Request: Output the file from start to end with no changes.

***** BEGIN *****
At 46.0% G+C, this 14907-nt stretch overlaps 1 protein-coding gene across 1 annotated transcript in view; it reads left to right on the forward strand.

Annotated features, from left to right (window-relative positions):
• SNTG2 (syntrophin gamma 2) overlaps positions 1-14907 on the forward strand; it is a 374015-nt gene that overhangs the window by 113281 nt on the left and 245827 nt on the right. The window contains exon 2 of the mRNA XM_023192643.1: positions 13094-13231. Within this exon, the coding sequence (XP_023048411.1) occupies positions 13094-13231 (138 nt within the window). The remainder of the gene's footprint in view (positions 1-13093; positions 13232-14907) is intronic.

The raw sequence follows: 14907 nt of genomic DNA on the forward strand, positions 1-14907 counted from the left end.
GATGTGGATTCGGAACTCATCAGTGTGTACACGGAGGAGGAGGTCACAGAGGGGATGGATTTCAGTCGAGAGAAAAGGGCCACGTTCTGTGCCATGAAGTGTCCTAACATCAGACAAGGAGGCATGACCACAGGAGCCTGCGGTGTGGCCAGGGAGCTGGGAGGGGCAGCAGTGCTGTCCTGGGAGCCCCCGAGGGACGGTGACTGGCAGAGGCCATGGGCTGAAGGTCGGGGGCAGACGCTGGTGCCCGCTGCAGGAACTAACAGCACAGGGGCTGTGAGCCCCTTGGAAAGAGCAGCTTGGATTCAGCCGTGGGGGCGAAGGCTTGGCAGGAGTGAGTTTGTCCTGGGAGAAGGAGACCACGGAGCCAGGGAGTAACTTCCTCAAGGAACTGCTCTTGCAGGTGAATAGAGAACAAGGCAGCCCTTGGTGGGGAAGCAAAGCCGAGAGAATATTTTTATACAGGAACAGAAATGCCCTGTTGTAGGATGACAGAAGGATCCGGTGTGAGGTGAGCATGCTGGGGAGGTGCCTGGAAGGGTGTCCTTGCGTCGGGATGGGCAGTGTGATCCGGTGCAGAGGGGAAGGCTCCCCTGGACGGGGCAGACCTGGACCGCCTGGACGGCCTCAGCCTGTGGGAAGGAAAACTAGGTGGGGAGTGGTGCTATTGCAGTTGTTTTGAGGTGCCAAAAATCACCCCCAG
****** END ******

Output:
At 46.0% G+C, this 14907-nt stretch overlaps 1 protein-coding gene across 1 annotated transcript in view; it reads left to right on the forward strand.

Annotated features, from left to right (window-relative positions):
• SNTG2 (syntrophin gamma 2) overlaps positions 1-14907 on the forward strand; it is a 374015-nt gene that overhangs the window by 113281 nt on the left and 245827 nt on the right. The window contains exon 2 of the mRNA XM_023192643.1: positions 13094-13231. Within this exon, the coding sequence (XP_023048411.1) occupies positions 13094-13231 (138 nt within the window). The remainder of the gene's footprint in view (positions 1-13093; positions 13232-14907) is intronic.

The raw sequence follows: 14907 nt of genomic DNA on the forward strand, positions 1-14907 counted from the left end.
GATGTGGATTCGGAACTCATCAGTGTGTACACGGAGGAGGAGGTCACAGAGGGGATGGATTTCAGTCGAGAGAAAAGGGCCACGTTCTGTGCCATGAAGTGTCCTAACATCAGACAAGGAGGCATGACCACAGGAGCCTGCGGTGTGGCCAGGGAGCTGGGAGGGGCAGCAGTGCTGTCCTGGGAGCCCCCGAGGGACGGTGACTGGCAGAGGCCATGGGCTGAAGGTCGGGGGCAGACGCTGGTGCCCGCTGCAGGAACTAACAGCACAGGGGCTGTGAGCCCCTTGGAAAGAGCAGCTTGGATTCAGCCGTGGGGGCGAAGGCTTGGCAGGAGTGAGTTTGTCCTGGGAGAAGGAGACCACGGAGCCAGGGAGTAACTTCCTCAAGGAACTGCTCTTGCAGGTGAATAGAGAACAAGGCAGCCCTTGGTGGGGAAGCAAAGCCGAGAGAATATTTTTATACAGGAACAGAAATGCCCTGTTGTAGGATGACAGAAGGATCCGGTGTGAGGTGAGCATGCTGGGGAGGTGCCTGGAAGGGTGTCCTTGCGTCGGGATGGGCAGTGTGATCCGGTGCAGAGGGGAAGGCTCCCCTGGACGGGGCAGACCTGGACCGCCTGGACGGCCTCAGCCTGTGGGAAGGAAAACTAGGTGGGGAGTGGTGCTATTGCAGTTGTTTTGAGGTGCCAAAAATCACCCCCAG